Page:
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Patriotism & Politics | Teaching Notes

September 30, 2020

Welcome to Teaching Notes - a blog series written by a teacher to help other teachers #TeachtheSongbook. 

 By GASF Volunteer: Sue Ackley 





What's it about?


From matching bands to rock anthems, candidates use music to rally their potential voters. Sometimes they’re successful and sometimes they’re not. Rushing to use a song oftentimes results in a backlash from the artist who doesn’t share their political views. It’s all part of politics and it’s especially relevant today.



Start a discussion.


  • What is the relationship between music and politics?

  • Why are some campaign songs affective and some are not?

  • How has the use of music changed over time when it comes to campaign use?
  • How has social media influenced the use of music in political campaigns?



What's been said about campaign songs?


  • Campaign songs and songs of political parties can help to spread particular points of view and build solidarity around candidates and platforms. Read more here.

  • Any advertising executive will tell you that the right song played at the right moment will subliminally evoke emotions of trust and empathy in the listener.  Music is such a key element of swaying the hearts and minds of people that quite often campaigns will rush to play songs they don’t have permission to play.  It seems like every election cycle features at least one artist having to stop an overzealous candidate with opposing views to stop using their material at their events. Read more here.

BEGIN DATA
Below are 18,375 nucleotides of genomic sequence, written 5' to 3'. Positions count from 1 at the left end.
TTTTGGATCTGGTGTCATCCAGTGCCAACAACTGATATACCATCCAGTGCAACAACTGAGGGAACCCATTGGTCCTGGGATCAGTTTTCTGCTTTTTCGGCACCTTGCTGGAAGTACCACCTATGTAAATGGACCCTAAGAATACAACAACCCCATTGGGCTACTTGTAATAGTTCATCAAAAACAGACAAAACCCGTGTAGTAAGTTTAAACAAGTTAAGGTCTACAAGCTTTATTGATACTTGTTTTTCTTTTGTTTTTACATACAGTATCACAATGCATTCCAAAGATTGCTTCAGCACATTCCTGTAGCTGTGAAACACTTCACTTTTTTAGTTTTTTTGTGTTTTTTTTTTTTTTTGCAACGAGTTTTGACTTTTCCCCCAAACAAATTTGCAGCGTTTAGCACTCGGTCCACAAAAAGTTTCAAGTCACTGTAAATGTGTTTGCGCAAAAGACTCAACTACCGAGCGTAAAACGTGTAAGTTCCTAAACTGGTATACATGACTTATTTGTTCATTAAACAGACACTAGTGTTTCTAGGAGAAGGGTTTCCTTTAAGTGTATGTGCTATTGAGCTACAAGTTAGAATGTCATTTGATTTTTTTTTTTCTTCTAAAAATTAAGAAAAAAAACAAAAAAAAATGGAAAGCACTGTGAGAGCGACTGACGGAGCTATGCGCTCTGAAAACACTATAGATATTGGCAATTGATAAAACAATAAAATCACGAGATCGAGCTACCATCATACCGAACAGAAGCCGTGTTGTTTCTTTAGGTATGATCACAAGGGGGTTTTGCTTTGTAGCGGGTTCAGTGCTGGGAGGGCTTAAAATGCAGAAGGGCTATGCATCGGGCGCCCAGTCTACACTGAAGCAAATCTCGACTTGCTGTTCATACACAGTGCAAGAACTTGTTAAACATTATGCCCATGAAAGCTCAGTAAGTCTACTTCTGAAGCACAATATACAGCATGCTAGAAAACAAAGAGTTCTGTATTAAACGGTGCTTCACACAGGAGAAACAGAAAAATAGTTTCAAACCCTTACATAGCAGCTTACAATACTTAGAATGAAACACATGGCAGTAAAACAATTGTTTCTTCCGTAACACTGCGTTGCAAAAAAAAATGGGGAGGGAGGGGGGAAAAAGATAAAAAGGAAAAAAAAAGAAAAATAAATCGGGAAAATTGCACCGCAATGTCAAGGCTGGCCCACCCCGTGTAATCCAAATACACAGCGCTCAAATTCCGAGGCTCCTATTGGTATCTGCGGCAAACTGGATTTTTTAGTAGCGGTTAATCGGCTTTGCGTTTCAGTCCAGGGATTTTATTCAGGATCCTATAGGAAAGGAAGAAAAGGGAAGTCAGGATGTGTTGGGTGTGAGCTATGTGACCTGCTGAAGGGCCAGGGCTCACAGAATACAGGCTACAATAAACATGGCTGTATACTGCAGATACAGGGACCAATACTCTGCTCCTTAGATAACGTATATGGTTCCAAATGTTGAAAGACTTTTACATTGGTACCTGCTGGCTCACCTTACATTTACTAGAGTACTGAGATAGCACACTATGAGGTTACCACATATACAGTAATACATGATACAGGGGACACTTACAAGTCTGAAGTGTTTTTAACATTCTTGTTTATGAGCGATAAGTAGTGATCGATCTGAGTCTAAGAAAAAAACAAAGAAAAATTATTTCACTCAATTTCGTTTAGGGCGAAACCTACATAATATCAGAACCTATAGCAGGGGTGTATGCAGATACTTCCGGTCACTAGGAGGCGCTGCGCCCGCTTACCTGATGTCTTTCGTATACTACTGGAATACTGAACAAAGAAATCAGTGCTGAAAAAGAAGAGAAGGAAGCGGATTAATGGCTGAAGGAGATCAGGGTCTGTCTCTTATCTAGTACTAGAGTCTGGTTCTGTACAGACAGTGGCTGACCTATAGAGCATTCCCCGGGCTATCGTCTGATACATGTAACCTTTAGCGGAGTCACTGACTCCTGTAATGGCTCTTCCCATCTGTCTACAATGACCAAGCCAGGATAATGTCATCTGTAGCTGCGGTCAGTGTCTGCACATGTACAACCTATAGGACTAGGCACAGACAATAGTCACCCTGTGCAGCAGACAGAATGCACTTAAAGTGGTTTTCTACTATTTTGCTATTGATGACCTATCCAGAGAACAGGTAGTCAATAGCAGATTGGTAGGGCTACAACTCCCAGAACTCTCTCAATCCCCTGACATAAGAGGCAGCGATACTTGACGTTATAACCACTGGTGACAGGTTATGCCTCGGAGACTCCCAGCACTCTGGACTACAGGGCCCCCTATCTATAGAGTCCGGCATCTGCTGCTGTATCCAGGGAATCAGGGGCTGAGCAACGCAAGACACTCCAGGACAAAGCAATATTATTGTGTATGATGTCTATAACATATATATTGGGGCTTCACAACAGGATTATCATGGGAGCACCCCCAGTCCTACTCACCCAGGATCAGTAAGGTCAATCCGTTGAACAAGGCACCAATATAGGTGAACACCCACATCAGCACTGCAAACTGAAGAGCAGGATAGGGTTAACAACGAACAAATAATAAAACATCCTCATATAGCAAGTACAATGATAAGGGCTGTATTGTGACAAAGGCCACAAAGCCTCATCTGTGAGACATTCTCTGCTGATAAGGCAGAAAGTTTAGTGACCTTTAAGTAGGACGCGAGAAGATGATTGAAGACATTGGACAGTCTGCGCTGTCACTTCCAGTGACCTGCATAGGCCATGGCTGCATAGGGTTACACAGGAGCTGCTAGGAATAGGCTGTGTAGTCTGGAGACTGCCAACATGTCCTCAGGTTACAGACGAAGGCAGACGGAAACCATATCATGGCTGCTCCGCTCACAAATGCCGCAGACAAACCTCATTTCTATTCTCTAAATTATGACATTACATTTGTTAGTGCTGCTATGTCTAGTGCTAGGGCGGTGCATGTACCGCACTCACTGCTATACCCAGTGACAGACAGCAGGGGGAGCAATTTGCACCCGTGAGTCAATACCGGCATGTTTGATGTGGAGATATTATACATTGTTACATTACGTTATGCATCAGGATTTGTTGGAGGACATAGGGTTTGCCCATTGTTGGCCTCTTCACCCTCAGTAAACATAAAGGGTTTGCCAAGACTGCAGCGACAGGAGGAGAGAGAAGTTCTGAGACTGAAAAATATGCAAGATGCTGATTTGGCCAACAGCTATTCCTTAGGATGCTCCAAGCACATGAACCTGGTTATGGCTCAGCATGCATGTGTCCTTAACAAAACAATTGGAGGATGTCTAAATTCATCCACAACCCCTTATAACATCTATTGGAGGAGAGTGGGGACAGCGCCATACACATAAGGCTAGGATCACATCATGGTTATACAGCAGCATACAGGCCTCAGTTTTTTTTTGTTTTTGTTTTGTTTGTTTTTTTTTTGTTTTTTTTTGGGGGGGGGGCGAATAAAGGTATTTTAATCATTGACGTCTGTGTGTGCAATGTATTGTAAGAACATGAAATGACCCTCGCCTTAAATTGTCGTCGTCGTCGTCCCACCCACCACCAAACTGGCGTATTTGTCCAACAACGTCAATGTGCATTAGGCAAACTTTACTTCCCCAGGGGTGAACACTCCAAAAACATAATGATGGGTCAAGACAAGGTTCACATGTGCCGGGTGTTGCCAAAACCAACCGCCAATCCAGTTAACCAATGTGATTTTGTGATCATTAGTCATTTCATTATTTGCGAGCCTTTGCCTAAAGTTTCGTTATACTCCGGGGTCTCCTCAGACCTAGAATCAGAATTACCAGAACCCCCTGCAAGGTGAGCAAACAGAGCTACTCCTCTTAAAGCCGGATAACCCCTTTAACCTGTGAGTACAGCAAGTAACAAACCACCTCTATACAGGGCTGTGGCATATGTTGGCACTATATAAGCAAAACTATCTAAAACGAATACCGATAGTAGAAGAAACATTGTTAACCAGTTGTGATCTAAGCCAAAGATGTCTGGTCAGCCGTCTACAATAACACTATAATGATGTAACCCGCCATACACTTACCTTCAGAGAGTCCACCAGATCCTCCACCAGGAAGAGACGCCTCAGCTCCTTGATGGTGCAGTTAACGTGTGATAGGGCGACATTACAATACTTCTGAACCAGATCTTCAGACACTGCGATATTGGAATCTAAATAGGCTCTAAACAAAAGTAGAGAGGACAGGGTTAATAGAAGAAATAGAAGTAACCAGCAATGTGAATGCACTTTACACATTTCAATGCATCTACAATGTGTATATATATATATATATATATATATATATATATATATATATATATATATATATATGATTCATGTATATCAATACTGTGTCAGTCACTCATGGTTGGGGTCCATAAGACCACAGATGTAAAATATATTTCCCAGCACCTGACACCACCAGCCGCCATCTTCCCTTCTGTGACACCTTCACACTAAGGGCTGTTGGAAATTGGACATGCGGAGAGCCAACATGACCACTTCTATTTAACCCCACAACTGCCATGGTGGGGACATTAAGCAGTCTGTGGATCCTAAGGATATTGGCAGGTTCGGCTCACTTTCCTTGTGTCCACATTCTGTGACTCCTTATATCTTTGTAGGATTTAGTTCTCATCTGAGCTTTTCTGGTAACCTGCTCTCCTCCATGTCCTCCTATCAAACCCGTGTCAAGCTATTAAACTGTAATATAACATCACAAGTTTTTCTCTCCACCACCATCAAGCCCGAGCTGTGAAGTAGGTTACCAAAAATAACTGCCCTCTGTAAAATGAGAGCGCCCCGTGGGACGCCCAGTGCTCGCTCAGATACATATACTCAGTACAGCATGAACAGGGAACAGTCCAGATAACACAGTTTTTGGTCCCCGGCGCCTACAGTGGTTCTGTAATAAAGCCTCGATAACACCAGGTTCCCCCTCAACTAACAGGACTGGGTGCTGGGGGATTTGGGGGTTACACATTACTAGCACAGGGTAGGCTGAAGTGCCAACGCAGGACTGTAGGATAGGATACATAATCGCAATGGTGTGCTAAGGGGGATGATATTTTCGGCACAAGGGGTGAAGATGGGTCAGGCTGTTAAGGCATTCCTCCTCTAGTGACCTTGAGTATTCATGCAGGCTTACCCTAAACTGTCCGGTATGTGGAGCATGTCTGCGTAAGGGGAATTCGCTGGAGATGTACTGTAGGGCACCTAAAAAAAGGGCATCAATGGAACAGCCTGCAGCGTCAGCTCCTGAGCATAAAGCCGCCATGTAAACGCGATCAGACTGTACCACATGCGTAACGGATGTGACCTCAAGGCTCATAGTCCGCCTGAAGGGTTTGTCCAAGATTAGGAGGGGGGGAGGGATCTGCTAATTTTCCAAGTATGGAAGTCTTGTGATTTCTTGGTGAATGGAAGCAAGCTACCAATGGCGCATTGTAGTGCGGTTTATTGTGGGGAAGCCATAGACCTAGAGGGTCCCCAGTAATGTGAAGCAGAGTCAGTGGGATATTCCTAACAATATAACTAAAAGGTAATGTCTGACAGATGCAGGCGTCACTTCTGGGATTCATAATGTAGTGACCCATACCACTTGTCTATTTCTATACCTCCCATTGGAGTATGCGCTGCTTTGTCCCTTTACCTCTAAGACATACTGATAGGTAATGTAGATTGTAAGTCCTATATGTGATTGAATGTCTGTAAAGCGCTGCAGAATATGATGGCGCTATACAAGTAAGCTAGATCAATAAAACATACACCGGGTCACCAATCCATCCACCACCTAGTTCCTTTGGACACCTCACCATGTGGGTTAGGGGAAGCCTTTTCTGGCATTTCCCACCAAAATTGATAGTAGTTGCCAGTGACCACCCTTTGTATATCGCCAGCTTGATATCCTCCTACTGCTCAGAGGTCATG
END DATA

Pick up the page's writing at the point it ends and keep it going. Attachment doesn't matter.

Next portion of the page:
Useful lesson plans and ideas




Where can I find out more?


The New Yorker: What campaign songs tell us about Presidential Candidates



Bernie Sanders joins Vampire Weekend for "This Land is Your Land"



Madonna: Rock the Vote! Advert (1990)






Happy Teaching! Please share your success in the classroom with us by posting about your lesson plan using the hashtag #TeachtheSongbook and tagging us @songbookfoundation.


Up next:  Randy Rainbow became “internet famous” with his sharp political satire using musical parody that pokes fun at politicians and public figures. How did the YouTube era usher in this new medium for parodists?


A Note from the Author: I can’t imagine life without music. When tunes float by, memories flood in. My foot starts tapping, fingers start snapping, and I get caught up in the emotion of the song.  For 28 years, music was always a key component in my classroom. It never failed to grab the attention of my students and made past cultures come alive with connections to daily life.


I’m excited to open up a discussion about the new Songbook exhibit, Of Thee I sing Politics on Stage. It’s a storytelling device where cultural values are seen in the context of music. Including musical theater in your classroom has never been easier. Join me in this forum where you can share your lesson plans and get ideas from others. It’s your point of access for creative ways to engage your students through music. Tell me what works and what’s missing. Let’s start a conversation and get those toes tapping.


 Sue Ackley

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